A senior member of Iran’s powerful Revolutionary Guard was killed outside his home in Tehran on Sunday by unidentified gunmen on a motorbike, state TV reported.
Although the Guard gave only scant detail about the attack that occurred in broad daylight in the heart of Iran's capital, the group blamed the killing on “global arrogance,” typically code for the United States and Israel.
That accusation, as well as the style of the brazen attack, raised the possibility of a link with other motorbike slayings previously attributed to Israel in Iran, such as those targeting the country's nuclear scientists.
The two assailants shot Col. Hassan Sayad Khodayari five times in his unarmored Iranian-made Kia Pride, state media said, right off a highly secure street home to Iran's parliament.
Reports identified Khodayari only as a “defender of the shrine,” a reference to Iranians who fight against the extremist Islamic State group in Syria and Iraq within the Guard’s elite Quds force that oversees foreign operations.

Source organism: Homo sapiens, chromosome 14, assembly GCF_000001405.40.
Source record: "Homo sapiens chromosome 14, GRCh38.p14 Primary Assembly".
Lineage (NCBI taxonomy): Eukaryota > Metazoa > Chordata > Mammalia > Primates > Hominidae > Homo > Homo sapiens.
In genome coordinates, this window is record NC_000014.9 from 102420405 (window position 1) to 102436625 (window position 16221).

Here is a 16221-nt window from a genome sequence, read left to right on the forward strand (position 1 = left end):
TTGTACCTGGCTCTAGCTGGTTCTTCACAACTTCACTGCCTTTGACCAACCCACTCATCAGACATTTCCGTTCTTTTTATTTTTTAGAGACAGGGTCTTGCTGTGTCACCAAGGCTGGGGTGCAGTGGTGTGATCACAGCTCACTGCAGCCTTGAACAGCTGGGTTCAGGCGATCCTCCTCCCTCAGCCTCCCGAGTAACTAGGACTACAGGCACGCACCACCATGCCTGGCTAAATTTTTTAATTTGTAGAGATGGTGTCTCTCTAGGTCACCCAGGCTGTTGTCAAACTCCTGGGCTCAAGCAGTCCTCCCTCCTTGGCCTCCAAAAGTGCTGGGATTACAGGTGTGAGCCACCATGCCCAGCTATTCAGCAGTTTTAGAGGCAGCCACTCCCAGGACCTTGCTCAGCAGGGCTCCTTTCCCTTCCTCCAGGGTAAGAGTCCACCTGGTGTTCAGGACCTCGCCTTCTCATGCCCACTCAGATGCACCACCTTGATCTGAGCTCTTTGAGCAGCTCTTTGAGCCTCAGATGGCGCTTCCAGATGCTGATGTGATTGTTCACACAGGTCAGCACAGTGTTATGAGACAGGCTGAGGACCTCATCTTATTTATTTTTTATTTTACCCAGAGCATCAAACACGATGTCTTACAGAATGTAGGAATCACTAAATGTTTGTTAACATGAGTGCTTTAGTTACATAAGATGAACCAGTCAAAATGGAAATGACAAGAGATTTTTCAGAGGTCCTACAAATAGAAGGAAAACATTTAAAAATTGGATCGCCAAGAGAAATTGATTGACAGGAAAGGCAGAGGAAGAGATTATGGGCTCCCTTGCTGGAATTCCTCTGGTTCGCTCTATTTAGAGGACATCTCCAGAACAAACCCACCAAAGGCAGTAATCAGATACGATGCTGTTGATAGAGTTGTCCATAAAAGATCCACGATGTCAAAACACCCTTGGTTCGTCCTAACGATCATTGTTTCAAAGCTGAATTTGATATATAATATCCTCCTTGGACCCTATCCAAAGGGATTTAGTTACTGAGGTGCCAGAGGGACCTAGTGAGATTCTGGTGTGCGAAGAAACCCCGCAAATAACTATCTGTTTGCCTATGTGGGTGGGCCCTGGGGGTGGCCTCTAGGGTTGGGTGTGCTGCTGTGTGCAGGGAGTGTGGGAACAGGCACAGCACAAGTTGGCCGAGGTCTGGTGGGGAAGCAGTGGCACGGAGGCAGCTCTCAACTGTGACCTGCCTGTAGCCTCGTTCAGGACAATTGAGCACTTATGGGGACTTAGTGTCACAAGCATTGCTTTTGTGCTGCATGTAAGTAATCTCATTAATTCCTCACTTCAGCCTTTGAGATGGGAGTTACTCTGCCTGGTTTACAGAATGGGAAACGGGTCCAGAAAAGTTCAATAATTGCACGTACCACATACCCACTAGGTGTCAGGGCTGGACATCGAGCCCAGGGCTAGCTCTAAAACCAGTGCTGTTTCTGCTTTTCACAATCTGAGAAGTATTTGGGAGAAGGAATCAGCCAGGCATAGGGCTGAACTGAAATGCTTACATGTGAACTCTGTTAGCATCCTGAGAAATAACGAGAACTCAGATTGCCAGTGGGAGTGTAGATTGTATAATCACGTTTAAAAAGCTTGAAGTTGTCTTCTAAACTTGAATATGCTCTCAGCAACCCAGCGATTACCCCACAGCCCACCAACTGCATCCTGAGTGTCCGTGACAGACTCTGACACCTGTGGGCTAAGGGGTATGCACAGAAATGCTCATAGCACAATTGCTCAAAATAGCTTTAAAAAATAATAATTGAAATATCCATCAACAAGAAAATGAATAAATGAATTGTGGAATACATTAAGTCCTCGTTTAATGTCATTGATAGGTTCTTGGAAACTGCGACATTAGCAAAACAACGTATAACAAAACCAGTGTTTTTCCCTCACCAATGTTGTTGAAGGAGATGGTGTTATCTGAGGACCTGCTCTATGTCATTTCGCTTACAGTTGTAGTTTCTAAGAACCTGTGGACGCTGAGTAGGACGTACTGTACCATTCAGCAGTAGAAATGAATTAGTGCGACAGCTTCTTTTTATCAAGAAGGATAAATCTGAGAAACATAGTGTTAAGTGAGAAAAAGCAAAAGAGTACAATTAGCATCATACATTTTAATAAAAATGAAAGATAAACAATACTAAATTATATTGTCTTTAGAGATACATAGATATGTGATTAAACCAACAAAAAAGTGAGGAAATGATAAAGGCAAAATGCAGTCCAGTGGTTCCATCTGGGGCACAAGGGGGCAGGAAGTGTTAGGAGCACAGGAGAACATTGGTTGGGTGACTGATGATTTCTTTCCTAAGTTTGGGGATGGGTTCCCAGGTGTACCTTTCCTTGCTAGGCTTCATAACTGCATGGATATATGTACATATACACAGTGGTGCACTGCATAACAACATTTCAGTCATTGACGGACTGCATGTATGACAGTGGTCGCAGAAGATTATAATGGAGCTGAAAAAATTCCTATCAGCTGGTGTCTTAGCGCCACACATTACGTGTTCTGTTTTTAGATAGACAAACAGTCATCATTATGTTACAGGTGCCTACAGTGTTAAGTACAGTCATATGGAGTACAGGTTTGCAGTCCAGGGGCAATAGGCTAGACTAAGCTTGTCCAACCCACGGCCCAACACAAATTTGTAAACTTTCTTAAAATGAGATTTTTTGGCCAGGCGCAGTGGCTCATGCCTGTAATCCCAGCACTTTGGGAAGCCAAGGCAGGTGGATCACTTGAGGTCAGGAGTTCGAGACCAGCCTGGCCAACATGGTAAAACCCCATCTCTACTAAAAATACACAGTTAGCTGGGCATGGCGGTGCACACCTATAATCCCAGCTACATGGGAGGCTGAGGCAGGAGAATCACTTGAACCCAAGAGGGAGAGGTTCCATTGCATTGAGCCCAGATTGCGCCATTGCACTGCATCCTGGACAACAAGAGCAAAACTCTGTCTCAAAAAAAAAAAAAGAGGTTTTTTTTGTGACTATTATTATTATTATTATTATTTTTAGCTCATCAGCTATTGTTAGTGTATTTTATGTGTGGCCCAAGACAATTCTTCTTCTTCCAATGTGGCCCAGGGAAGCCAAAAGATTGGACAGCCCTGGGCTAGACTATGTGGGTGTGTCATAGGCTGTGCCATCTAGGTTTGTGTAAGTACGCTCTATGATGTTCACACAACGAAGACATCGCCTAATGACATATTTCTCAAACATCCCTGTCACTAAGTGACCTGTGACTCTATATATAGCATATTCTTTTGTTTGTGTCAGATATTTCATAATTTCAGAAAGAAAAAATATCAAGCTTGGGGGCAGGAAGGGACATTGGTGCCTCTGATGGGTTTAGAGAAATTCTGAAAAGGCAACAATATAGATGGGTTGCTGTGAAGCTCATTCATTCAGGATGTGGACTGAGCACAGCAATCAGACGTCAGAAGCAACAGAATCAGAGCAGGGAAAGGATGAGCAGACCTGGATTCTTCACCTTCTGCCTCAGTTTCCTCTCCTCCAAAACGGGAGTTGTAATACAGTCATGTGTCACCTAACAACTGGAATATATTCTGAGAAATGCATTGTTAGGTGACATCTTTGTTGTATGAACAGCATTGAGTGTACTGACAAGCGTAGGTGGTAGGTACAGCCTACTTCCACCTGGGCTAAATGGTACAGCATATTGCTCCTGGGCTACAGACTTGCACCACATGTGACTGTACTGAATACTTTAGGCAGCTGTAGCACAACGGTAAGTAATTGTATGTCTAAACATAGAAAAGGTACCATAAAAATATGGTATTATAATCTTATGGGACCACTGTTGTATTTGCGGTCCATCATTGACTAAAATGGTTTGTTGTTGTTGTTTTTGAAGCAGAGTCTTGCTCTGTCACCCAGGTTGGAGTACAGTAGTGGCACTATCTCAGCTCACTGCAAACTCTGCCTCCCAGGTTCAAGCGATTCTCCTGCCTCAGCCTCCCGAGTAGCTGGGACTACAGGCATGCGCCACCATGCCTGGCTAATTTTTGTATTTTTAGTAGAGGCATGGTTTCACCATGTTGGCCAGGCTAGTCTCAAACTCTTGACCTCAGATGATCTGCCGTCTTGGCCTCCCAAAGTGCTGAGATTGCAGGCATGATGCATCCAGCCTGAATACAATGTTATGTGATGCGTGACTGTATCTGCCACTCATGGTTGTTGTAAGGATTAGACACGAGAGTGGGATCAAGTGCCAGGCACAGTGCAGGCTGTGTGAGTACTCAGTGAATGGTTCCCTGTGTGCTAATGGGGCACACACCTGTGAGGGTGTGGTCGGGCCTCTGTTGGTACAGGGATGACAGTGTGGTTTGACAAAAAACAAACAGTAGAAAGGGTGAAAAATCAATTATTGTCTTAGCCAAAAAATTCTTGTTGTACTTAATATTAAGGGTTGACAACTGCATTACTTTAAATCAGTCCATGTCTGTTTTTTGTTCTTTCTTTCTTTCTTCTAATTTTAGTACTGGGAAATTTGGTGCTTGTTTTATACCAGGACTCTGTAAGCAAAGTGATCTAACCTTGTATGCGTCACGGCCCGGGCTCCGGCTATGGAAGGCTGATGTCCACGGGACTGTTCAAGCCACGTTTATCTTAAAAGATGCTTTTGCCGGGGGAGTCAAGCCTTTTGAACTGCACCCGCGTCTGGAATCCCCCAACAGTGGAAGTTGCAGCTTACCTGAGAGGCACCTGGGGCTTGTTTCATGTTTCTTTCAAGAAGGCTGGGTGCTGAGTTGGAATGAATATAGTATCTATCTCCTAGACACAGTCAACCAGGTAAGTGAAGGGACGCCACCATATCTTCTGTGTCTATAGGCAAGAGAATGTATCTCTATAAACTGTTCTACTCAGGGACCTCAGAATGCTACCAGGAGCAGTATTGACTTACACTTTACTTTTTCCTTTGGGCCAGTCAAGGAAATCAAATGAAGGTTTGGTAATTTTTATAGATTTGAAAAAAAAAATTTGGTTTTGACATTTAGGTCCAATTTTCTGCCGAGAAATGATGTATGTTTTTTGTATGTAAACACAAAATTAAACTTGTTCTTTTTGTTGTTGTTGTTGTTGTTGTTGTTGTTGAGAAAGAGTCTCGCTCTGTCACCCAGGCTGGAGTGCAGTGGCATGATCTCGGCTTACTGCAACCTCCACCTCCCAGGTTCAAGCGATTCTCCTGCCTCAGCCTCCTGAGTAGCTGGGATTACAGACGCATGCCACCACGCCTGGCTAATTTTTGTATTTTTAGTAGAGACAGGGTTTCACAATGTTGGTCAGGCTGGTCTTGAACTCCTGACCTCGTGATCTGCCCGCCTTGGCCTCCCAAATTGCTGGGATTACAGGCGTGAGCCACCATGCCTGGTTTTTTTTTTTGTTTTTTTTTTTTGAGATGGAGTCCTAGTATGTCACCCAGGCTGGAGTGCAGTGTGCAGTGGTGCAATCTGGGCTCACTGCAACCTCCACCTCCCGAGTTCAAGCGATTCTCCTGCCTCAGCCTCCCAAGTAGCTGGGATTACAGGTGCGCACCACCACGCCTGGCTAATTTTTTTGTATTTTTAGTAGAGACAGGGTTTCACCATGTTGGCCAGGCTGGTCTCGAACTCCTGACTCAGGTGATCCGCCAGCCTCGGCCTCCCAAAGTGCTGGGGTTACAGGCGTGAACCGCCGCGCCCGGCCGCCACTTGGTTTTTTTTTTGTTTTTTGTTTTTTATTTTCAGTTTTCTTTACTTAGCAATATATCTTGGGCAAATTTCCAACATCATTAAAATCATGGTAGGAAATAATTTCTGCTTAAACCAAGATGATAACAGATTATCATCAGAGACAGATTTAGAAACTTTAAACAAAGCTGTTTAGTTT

Little information was publicly available about Khodayari, as Quds officers tend to be shadowy figures carrying out secretive military missions supporting Hezbollah, the Lebanese militant group and political party, and other militias in Syria, Iraq and elsewhere.
The Tehran prosecutor arrived at the crime scene within hours of the killing to investigate and demanded police urgently arrest the perpetrators. The probe’s speed suggested Khodayari's prominence in the murky structure of the Guard’s overseas operations.
There was no immediate claim of responsibility for the attack.
Security forces were pursuing the suspected assailants, state TV reported, without offering further details or giving a motive for the killing.
Around the same time, state-run media said the Revolutionary Guard's security forces had uncovered and arrested members of an Israeli intelligence network operating in the country, without elaborating on whether they had any connection to Khodayari's slaying.
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